Discover the power of reflective writing guided by the founding instructor of the National Gallery of Art’s popular Writing Salon, Mary Hall Surface. Inspired by works of art by Vincent van Gogh and poetry by Mary Oliver, writers of all levels explore the lessons that the season of spring offers us when we slow down, look closely, and reflect.
Florentine architecture in the 13th and 14th centuries was characterized by soaring towers, massive fortress-like palaces, breathtakingly beautiful basilicas, and public buildings that set an important precedent for the future palace builders of wealthy patrician families. From her home in Tuscany, art historian Elaine Ruffolo traces how the built environment of medieval Florence clearly reflects the historical development of the city at the dawn of the Renaissance. (World Art History Certificate elective, 1/2 credit)
For many people, tackling The Republic feels daunting. That’s why Georgetown professor Joseph Hartman is offering this illuminating four-session book discussion. Highlighted are some of the central themes, questions as relevant today as they were in 4th-century Athens.
She’s all-daring and all-voice, magnificent and maddening, improbable and irreplaceable. You’ll be saying “Hello, Gorgeous” when you join documentary filmmaker and writer Sara Lukinson, whose commentary and abundant sampling of clips set the stage for a fun night to spend with La Streisand.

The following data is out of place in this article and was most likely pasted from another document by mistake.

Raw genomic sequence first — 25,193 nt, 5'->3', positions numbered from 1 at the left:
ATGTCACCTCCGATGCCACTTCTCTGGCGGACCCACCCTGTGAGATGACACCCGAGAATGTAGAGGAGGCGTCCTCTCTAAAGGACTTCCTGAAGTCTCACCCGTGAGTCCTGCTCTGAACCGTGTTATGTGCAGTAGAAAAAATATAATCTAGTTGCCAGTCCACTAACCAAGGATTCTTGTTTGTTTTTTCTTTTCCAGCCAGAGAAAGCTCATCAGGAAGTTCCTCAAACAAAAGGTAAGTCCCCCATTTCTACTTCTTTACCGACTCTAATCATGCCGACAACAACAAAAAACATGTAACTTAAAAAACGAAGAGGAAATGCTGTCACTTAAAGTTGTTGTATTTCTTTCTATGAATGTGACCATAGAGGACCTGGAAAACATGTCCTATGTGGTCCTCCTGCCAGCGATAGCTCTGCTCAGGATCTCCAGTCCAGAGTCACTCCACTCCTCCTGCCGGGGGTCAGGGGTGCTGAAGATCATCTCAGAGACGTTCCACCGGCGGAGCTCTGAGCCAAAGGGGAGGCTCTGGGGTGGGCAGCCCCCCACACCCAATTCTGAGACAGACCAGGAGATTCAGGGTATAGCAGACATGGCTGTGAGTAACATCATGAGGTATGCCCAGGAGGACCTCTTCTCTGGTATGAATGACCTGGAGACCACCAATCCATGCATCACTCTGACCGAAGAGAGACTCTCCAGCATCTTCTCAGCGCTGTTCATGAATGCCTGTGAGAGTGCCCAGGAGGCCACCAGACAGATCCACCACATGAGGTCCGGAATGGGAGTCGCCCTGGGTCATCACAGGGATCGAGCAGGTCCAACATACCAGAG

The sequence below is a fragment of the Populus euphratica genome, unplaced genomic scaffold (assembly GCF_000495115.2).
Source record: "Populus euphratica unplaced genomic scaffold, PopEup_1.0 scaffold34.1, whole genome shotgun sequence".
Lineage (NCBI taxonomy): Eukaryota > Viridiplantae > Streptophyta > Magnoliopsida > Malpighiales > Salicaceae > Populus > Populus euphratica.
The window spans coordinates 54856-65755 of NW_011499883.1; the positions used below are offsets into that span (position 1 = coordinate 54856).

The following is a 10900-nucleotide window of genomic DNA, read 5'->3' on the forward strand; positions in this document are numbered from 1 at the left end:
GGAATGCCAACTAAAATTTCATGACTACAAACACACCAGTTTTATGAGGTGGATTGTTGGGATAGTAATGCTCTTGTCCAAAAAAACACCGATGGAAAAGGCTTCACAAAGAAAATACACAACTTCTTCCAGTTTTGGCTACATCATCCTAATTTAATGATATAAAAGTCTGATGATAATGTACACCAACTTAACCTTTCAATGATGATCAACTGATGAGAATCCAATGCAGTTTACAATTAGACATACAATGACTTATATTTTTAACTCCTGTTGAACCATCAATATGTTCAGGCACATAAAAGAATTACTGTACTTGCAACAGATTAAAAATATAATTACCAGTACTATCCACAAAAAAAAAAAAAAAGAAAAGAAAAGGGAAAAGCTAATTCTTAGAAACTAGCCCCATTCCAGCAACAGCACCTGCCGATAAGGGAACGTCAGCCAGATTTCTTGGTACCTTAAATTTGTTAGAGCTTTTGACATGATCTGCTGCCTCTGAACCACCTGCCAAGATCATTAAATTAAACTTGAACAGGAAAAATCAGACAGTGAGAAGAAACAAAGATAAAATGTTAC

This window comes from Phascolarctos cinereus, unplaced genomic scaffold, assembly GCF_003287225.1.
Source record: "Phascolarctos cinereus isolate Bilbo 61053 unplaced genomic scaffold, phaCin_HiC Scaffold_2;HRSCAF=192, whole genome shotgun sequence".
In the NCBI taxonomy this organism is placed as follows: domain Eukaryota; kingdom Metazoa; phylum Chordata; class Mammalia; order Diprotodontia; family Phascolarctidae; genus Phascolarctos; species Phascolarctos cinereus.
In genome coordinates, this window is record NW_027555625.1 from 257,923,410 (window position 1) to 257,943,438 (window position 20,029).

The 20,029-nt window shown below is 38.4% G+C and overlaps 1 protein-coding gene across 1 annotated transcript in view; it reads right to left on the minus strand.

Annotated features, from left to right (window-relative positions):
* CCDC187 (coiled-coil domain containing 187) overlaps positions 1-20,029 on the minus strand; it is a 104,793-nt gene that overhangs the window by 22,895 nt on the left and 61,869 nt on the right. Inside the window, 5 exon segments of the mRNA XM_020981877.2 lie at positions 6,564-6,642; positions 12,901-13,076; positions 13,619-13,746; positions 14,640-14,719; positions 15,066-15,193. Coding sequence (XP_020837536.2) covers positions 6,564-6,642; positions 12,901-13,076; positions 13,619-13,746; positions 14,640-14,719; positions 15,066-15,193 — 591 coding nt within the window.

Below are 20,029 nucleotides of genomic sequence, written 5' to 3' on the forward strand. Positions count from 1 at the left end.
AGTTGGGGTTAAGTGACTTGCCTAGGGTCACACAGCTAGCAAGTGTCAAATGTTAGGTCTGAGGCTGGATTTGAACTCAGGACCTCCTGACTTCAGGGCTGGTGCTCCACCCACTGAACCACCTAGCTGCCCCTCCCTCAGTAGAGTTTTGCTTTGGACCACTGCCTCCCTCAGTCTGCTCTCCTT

Though the concept of black holes can be traced back to the late 1700s, the quest to understand their nature and how they shape our universe continues. Kelly Beatty, senior editor at Sky & Telescope magazine, discusses how cosmologists still grapple with precisely what black holes are and how best to study them.
To kick off the annual worldwide celebration of jazz, the Smithsonian Jazz Masterworks Orchestra offers a soundtrack filled with rhythm, texture, and color as it showcases the work of prominent 20th–century visual artists including William Sharp, John Fenton, and Romare Bearden. Works by Dizzy Gillespie, McKinney's Cotton Pickers, and Sun Ra are among the musical selections.
Unicorns and centaurs—and other animals, both mythological and real—prance through the Physiologus (The Naturalist), a compilation written in Greek by an anonymous author, probably in Alexandria in the 3rd century A.D. Ilya Dines, a medieval manuscripts specialist, delves into the treatise’s text, illuminations, and legacy.